Over 8 years ago the Amer. Assn. of Clinical Endocrinologists recommended that the ref. range should be changed from .5 - 5.0, down to .3 - 3.0. The rationale behind this significant change was that the TSH data base apparently included lots more hypo patient data than they originally had assumed, when limits had been established. So they purged the data base of suspect hypo patient data and recalculated a new reference range. Unfortunately, most labs and doctors still cling to the old range.
More importantly, TSH is a pituitary hormone that is affected by so many variables, that it is totally inadequate as a diagnostic, by which to treat a thyroid patient. At best it should be used as an indicator, to be considered along with more important indicators, such as symptoms and the levels of the actual, biologically active thyroid hormones, free T3 and free T4.
Since you mentioned having hypo symptoms, and your TSH also indicates the possibility of being hypo, I suggest that you go back and request testing for FT3 and FT4 as well as TSH. You should also request testing for the most prevalent cause of hypothyroidism, which is Hashimoto's Thyroiditis. Tests for this condition would be TPO ab and TG ab. If your doctor has a problem with doing these tests, then you will need to insist they be done. After all, you are the customer. Don't take no for an answer.
After the tests, get a copy of results for future reference. Doctors are required to provide a copy upon request. It is a good idea to also note on the copy how you are feeling with those results and what meds you are taking at the time, if any. If you will get the lab report copy and post here, our many experienced members will be glad to help interpret.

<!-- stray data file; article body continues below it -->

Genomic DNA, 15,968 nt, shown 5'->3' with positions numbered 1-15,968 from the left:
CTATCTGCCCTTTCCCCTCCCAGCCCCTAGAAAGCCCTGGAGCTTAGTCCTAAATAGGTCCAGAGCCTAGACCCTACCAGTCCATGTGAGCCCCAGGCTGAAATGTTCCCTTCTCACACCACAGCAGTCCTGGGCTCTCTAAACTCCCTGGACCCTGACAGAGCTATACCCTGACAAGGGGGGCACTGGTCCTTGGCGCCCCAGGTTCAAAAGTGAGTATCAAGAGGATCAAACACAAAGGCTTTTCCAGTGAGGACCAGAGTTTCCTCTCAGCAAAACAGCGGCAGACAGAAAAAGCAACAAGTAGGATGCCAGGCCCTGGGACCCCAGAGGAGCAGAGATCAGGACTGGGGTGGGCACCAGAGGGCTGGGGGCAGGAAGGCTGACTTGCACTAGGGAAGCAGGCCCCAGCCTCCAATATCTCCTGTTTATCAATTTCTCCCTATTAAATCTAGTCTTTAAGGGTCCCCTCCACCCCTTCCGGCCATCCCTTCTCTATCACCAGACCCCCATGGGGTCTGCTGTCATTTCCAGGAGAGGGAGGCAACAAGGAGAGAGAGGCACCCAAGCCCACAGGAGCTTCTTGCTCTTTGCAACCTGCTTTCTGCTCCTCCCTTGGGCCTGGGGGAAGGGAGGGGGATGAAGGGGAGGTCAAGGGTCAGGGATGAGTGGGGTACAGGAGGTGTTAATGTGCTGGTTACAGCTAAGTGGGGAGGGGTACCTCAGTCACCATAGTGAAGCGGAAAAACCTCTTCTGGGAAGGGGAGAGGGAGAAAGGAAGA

In my opinion, a good thyroid doctor will test and adjust FT3 and FT4 levels with whatever type of medication is required to relieve symptoms, without being constrained by TSH levels. Symptom relief should be all important, not TSH level. If your doctor has a problem with treating your symptoms with this approach, then you may as well find out and start looking for a good thyroid doctor that will do so.
I realized that I forgot to mention that many doctors are reluctant to test for FT3, on the (mistaken) assumption that if they just test for FT4, they can estimate FT3 levels. This is frequently not the case because many people do not convert T4 to T3 very well. Also, when on thyroid meds, it seems to slow the conversion. So my feeling is why not just do the test and be sure since FT3 is so important. FT3 is four times as active as FT4, plus FT3 has been shown to correlate best with hypo symptoms. In that same study, FT4 and TSH did not show any significant correlation to symptoms.
you may want to see another doctor i was told by my gyn after my brother told me to get tested cause he had (graves)
Hello. Here is my last lab:
fT3: 2.9 in 2-4.4
THS: 1.18 in 0.27-4.2
I think the reason my T3 has improved is that I take iodine (one drop of 2% Luggol's on skin 3 times a week). Have not been taking dessicated thyroid for a while. Even though it gives me energy, it makes me anxious and irritable. Doctor suggested I take synthroid which is milder than desiccated thyroid but I've not started it yet. I have terminal insomnia which I'm thinking may be caused by hypothyroidism.